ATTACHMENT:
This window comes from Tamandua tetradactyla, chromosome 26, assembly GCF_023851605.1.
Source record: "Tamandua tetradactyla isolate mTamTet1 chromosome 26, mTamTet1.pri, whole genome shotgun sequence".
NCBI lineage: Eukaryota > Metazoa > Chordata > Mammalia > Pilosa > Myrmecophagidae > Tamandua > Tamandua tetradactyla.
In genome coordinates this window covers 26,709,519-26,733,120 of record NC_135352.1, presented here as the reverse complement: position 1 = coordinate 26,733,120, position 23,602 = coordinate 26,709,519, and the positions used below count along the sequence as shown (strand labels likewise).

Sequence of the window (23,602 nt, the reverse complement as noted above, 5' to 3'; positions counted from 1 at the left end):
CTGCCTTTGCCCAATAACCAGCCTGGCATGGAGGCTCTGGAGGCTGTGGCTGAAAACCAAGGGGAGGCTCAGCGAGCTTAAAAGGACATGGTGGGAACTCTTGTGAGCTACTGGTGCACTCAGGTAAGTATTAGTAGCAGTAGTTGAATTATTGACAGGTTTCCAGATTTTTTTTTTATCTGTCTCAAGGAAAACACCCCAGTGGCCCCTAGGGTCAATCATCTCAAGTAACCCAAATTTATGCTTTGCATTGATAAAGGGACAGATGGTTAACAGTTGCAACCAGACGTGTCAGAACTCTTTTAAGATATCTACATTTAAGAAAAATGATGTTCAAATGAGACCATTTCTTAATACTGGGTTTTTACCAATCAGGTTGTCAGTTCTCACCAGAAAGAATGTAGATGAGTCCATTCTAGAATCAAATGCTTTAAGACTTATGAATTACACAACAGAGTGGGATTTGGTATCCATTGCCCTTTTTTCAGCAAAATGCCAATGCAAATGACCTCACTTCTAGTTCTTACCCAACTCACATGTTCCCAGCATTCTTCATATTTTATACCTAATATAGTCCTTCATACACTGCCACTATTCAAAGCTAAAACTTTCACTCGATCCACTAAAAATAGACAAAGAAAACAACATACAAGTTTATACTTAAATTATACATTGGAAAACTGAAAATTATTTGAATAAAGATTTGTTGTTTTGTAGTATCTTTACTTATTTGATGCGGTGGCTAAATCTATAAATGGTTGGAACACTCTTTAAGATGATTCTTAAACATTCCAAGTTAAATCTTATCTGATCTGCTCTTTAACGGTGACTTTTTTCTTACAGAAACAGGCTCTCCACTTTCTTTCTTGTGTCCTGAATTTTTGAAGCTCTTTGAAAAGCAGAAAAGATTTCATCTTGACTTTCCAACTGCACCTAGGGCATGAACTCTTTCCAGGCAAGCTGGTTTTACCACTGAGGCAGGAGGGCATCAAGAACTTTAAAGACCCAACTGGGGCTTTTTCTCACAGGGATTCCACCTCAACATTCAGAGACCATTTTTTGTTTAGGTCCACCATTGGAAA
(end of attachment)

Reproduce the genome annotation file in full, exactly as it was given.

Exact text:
This window comes from Tamandua tetradactyla, chromosome 26, assembly GCF_023851605.1.
Source record: "Tamandua tetradactyla isolate mTamTet1 chromosome 26, mTamTet1.pri, whole genome shotgun sequence".
NCBI lineage: Eukaryota > Metazoa > Chordata > Mammalia > Pilosa > Myrmecophagidae > Tamandua > Tamandua tetradactyla.
In genome coordinates this window covers 26,709,519-26,733,120 of record NC_135352.1, presented here as the reverse complement: position 1 = coordinate 26,733,120, position 23,602 = coordinate 26,709,519, and the positions used below count along the sequence as shown (strand labels likewise).

Sequence of the window (23,602 nt, the reverse complement as noted above, 5' to 3'; positions counted from 1 at the left end):
CTGCCTTTGCCCAATAACCAGCCTGGCATGGAGGCTCTGGAGGCTGTGGCTGAAAACCAAGGGGAGGCTCAGCGAGCTTAAAAGGACATGGTGGGAACTCTTGTGAGCTACTGGTGCACTCAGGTAAGTATTAGTAGCAGTAGTTGAATTATTGACAGGTTTCCAGATTTTTTTTTTATCTGTCTCAAGGAAAACACCCCAGTGGCCCCTAGGGTCAATCATCTCAAGTAACCCAAATTTATGCTTTGCATTGATAAAGGGACAGATGGTTAACAGTTGCAACCAGACGTGTCAGAACTCTTTTAAGATATCTACATTTAAGAAAAATGATGTTCAAATGAGACCATTTCTTAATACTGGGTTTTTACCAATCAGGTTGTCAGTTCTCACCAGAAAGAATGTAGATGAGTCCATTCTAGAATCAAATGCTTTAAGACTTATGAATTACACAACAGAGTGGGATTTGGTATCCATTGCCCTTTTTTCAGCAAAATGCCAATGCAAATGACCTCACTTCTAGTTCTTACCCAACTCACATGTTCCCAGCATTCTTCATATTTTATACCTAATATAGTCCTTCATACACTGCCACTATTCAAAGCTAAAACTTTCACTCGATCCACTAAAAATAGACAAAGAAAACAACATACAAGTTTATACTTAAATTATACATTGGAAAACTGAAAATTATTTGAATAAAGATTTGTTGTTTTGTAGTATCTTTACTTATTTGATGCGGTGGCTAAATCTATAAATGGTTGGAACACTCTTTAAGATGATTCTTAAACATTCCAAGTTAAATCTTATCTGATCTGCTCTTTAACGGTGACTTTTTTCTTACAGAAACAGGCTCTCCACTTTCTTTCTTGTGTCCTGAATTTTTGAAGCTCTTTGAAAAGCAGAAAAGATTTCATCTTGACTTTCCAACTGCACCTAGGGCATGAACTCTTTCCAGGCAAGCTGGTTTTACCACTGAGGCAGGAGGGCATCAAGAACTTTAAAGACCCAACTGGGGCTTTTTCTCACAGGGATTCCACCTCAACATTCAGAGACCATTTTTTGTTTAGGTCCACCATTGGAAA